Lacson files bill that will enhance Human Security Act

Published July 2, 2019, 12:42 PM

by Martin Sadongdong & Antonio Colina

By Mario Casayuran

As the world continues to be gripped by the threat of terrorism, Senator Panfilo M. Lacson on Tuesday filed a bill that will give the Philippine government more tools to protect its citizens from this menace.

Senator Panfilo M. Lacson (CZAR DANCEL / MANILA BULLETIN)
Senator Panfilo M. Lacson
(CZAR DANCEL / MANILA BULLETIN)

The measure, Senate Bill 21, aims to plug loopholes in Republic Act 9372, or the Human Security Act of 2007, so Philippine authorities will be able to prevent terrorist attacks or bring the perpetrators to justice, Lacson, a former Philippine National Police (PNP) chief, said.

“This bill aims to give the government an effective legal framework that would enable it to have a criminal justice response to terrorism. This measure seeks to provide our law enforcement with enough tools to conduct investigations that would enable to them to prevent terrorist attacks before they happen, or in case they are unable to do so, at least bring the perpetrators to justice,” he said.

Lacson explained that, while an anti-terror law in itself cannot solve the problem of terrorism, “an intensified one can give the government and the law enforcement agencies the much-needed tool in dealing with the emerging threats of terrorism.”

As chairman of the Senate public order and dangerous drugs committee in the 17th Congress, Lacson also played a key role in crafting the Human Security Act of 2007.

In his bill, Lacson noted that while RA 9372 has been in effect for more than 10 years, gaps in the law prevented authorities from implementing it properly.

So far, he said the only conviction for terrorism under the 2007 law was the conviction of Nur Sapian by the Taguig City Regional Trial Court.

He added the occupation of Marawi City by the Maute Group in 2017 “showcased the gaps in the current law that leads to the conclusion that we still do not have an effective legal framework that can empower the government to address terrorism as a crime.’’

Lacson’s bill defines and sets penalties against “Terrorist Acts” and removes the predicate crimes in defining terrorism.
Among the bill’s salient features are:

* Making recruitment and membership in a terrorist group a punishable act;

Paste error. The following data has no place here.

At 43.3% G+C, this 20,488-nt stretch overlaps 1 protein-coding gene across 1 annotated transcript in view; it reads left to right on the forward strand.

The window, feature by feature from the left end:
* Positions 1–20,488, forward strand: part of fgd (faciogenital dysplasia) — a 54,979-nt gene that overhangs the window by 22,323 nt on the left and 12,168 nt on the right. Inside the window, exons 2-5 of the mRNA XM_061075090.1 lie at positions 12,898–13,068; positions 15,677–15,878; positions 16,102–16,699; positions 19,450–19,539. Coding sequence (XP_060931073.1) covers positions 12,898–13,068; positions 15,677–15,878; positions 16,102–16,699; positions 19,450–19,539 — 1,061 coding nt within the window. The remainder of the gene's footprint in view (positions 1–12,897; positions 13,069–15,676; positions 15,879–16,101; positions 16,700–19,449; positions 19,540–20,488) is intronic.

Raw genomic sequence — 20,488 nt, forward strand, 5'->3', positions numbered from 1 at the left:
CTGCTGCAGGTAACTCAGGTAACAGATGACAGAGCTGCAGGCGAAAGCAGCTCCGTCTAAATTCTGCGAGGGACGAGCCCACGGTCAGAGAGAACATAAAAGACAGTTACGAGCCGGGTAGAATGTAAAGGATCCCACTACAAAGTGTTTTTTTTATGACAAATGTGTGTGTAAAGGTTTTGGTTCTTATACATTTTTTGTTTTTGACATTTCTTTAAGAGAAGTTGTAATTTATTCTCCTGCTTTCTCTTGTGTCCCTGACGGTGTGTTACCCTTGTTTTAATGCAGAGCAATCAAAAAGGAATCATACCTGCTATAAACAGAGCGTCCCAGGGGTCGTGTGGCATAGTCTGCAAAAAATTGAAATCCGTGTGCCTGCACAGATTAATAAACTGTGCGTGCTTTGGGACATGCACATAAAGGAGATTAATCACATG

* A new provision regarding Foreign Terrorist Fighters to give the statement that the Philippines cannot be used as a pit stop for foreign terrorists planning to commit terrorist acts here or abroad;
* Making providing material support to terrorists a punishable act;
* Addition of the Regional Trial Court (RTC) as a venue for securing judicial authorization for surveillance;
* Longer period of judicial authorization for surveillance to give law enforcers more time to effectively gather evidence;
* Provision on preliminary order for proscription of terrorist organizations;
* Including the Secretaries of the Department of Labor and Employment (DOLE), Department of Information and Communications Technology (DICT), Department of Science and Technology (DoST), Department of Transportation (DoTr), Department of Education (DepEd), and Department of Social Welfare and Development (DSWSD) in the composition of the Anti-Terrorism Council;
* Increasing the functions of the Anti-Terrorism Council (ATC), which now includes the mandate to monitor the progress of investigations and prosecution of all persons accused and/or detained for the crimes defined under this Act to prevent abuse and ensure proper conduct of investigations.

Under the bill, terrorist acts will be punishable by life imprisonment without parole. Public officers found guilty of terrorist acts will face perpetual disqualification from holding public office and forfeiture of their retirement benefits.

But the bill makes it clear that terrorist acts shall exclude legitimate exercises of the freedom of expression and right to peaceably assemble “where a person does not have the intention to use or urge the use of force or violence or cause harm to others.”

Meanwhile, the Anti-Terrorism Council membership is expanded to include the secretaries of:

• Information and Communications Technology
* Science and Technology
* Transportation
* Labor and Employment
* Education
* Social Welfare and Development
* Presidential Adviser for Peace, Reunification and Unity
* representative from the Bangsamoro Autonomous Region in Muslim Mindanao (BARMM)

Schools, learning centers and training institutions found promoting or encouraging acts of violence, extremism, or terrorist acts shall have their licenses revoked and shall immediately cease operation.

 
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